We had our second Family Home Evening with the Young Single Adults (YSA) last night.  Our attendance doubled from the previous time (from 4 to 8) so that was great!  We played a couple of games, one of the YSA  prepared a spiritual thought, and we ate a disgusting cocoa fudge cake (all the recipes are trial and error here:)).  Our goal is to have 15 YSA attending regularly by the end of the year.  They enjoy being together and have said it would be better to meet every other week instead of once a month.  So I will search for better treat recipes along with ones you can eat with your fingers!  Every spoon and bowl in the house was used!

We had some additional guests for Family Home Evening last night, as well as for dinner.  The Area doctor and his wife were in our area touring medical facilities.  The zone leaders, who are assigned in our city, called and asked if this couple could come over and stay for FHE.  A couple of their appointments had fallen through, and they didn't want to just go to their hotel for the rest of the day.  Of course!  Come on over!  The elders didn't have time to wait for me to cook dinner (hmmm, what to fix at the last minute?) so we gave them a PB&J sandwich while throwing together pasta goulash for the rest of us.  Not soon after, the doorbell rang, and it was the elders from our neighboring city and their investigator arriving for FHE--an hour early and just in time for dinner:)!!  So two for dinner quickly turned into 7, and we experienced the miracle of the two loaves of bread and five fishes!  We ate what there was with enough to spare (knowing that everyone would have eaten more if they weren't so polite).  Sister Sartori, our Mission President's wife, mentioned to me when we arrived the principle of being flexible, and I'm learning to embrace that!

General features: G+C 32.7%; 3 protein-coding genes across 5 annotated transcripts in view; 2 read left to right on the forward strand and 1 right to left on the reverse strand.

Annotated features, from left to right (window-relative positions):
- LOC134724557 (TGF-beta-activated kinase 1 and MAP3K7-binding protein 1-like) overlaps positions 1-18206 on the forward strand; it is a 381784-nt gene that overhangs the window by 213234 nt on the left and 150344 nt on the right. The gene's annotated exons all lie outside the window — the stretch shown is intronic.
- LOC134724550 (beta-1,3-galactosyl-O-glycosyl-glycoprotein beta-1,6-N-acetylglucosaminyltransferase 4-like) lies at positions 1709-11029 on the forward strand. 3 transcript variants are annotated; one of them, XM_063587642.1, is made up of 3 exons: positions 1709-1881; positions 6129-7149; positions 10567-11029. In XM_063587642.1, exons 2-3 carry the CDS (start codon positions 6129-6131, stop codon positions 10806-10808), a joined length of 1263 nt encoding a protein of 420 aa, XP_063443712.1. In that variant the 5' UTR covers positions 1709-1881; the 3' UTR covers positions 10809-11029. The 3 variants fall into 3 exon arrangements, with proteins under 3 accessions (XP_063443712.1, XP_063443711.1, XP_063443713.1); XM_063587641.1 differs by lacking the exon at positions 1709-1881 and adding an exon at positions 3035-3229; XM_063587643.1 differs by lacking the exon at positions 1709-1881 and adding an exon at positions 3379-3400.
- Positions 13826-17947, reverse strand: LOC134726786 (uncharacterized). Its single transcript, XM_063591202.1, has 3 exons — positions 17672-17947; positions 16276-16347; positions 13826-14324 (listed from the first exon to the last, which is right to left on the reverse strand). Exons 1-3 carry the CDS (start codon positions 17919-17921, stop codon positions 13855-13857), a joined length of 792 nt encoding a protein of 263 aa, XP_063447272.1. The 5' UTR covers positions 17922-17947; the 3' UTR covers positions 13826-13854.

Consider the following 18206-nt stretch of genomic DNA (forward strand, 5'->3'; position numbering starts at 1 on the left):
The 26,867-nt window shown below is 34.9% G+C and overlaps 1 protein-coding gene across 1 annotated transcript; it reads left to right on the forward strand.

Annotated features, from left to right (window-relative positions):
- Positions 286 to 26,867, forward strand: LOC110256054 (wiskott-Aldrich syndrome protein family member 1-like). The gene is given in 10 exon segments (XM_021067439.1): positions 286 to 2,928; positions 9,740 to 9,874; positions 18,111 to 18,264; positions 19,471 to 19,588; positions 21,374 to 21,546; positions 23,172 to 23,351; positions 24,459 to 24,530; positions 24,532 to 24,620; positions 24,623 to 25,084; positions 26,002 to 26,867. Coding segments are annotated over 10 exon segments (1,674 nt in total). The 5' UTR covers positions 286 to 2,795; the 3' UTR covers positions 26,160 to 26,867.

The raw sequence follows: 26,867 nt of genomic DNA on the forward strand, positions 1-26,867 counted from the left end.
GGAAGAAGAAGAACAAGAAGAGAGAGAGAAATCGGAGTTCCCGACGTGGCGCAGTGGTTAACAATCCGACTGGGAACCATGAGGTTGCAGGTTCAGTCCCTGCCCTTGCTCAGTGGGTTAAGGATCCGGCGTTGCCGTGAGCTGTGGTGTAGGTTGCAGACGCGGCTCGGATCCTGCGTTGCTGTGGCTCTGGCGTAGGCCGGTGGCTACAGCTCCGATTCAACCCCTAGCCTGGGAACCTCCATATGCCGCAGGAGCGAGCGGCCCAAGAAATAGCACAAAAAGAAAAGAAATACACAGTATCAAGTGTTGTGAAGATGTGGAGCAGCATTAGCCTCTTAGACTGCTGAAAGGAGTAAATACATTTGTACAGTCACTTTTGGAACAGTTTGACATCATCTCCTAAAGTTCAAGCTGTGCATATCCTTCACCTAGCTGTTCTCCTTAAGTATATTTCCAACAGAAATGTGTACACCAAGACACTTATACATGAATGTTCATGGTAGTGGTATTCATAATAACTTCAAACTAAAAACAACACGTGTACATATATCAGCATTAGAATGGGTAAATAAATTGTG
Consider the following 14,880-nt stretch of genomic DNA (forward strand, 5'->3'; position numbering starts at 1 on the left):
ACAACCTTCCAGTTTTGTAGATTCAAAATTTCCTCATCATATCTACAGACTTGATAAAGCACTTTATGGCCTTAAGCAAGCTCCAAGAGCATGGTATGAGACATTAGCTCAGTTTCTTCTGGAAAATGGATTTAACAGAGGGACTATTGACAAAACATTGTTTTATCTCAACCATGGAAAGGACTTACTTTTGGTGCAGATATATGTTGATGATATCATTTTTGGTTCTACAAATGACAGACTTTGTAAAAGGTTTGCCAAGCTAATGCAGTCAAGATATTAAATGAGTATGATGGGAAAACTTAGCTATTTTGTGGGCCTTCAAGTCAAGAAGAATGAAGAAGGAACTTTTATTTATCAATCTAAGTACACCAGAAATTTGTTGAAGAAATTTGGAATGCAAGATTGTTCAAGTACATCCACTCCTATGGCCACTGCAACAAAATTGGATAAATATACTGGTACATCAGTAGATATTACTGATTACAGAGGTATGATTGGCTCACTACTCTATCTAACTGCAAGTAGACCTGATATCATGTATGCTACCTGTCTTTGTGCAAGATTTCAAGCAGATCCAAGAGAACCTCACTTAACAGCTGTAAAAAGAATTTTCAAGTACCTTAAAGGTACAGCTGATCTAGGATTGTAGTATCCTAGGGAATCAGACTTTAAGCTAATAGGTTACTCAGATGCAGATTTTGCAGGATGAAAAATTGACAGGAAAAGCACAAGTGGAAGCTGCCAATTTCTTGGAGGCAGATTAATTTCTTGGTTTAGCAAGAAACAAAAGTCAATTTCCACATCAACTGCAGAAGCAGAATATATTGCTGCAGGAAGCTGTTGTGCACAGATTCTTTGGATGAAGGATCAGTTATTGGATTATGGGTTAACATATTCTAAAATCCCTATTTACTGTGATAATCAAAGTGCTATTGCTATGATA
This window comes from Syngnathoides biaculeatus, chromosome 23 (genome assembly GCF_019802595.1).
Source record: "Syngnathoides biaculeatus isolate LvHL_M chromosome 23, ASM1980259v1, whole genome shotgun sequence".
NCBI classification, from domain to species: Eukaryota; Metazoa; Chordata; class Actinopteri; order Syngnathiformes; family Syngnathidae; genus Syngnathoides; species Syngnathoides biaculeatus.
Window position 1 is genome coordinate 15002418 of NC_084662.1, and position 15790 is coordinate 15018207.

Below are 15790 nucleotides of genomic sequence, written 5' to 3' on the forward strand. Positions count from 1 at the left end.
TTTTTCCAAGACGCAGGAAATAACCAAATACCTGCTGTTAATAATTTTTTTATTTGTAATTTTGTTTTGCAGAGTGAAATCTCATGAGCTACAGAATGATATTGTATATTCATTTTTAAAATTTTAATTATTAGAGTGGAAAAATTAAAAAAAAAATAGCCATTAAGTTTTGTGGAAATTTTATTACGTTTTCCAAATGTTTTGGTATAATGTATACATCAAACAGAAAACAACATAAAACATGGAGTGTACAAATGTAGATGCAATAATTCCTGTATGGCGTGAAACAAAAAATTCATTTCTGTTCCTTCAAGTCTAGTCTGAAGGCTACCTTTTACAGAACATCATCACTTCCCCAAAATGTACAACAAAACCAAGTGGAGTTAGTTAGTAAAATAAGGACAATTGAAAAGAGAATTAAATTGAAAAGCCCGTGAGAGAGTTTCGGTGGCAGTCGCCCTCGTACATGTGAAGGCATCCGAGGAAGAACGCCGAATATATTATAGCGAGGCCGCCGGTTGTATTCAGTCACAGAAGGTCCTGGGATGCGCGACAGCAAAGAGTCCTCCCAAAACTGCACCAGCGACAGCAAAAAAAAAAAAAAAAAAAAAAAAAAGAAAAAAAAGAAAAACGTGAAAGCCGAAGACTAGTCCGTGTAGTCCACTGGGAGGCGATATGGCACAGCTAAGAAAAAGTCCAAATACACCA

We have had quite a bit of snow in the last couple of days--6 to 7 inches, and it is still flurrying.  We have seen many fender benders and cars being towed out of places here and there because they get stuck.  This is the first substantial snowfall since we have been here which just adds to the piles.  It doesn't melt so the piles that are here have just remained here from whenever they had snow last.  I braved the storm to shop for an electric hand mixer, rubber spatula. whisk, fridge magnets, and wooden spoon.  My exciting find was powdered sugar!  It is not easily available in the stores!  I have a member and her mom who speak English and are always so willing to help us.  They take us on our shopping sprees because they know where to go to find things.  It's not a one-stop shop here like WalMart!!!  Actually, it's just business as usual here.  Moms are out with their kids on sleds and babies in strollers.  You don't wait for a nice day--they're all nice!!!  I have become quite fascinated with the snow babushka in front of our building.  From what I can tell, she chisels and shovels snow from about 5:30 a.m. until 1:30 p.m. every day.  She has a hoe-sized tool that she uses to pound the ice which is a good 6 or seven inches deep.  One day she cleared an area of about a 4-foot square.  Today you can't even see where it was.  She uses a common snow shovel just like the ones you have hanging in your garage to shovel snow from the street.  If there's just a dusting of snow, she sweeps it with a broom.  I don't know how she holds up day after day; my back aches just watching her!  None of the sidewalks are shoveled or plowed.  We wear our "Yak Traks" over our boots to help from slipping, but it can still be real slippery.  Elder Peterson says I walk like a turtle, but I'm paranoid of falling and breaking something.  So all of the snow has been nice because it has made it much easier to walk around.

Elder Peterson has been working diligently with the District President and his council here to put together their plan for the year which includes, in large part, strengthening the non-existent home and visiting teaching program in the three branches here.  We are working towards and praying for a miracle.  It is the hope that the members will "catch the vision" and that we will be able to rescue some less actives.

We are staying warm, fed, and happy!  We appreciate the love, prayers, and support we feel from all of our family and friends at home!  We really do feel it!  We love you!

January 11, 2012 from Ken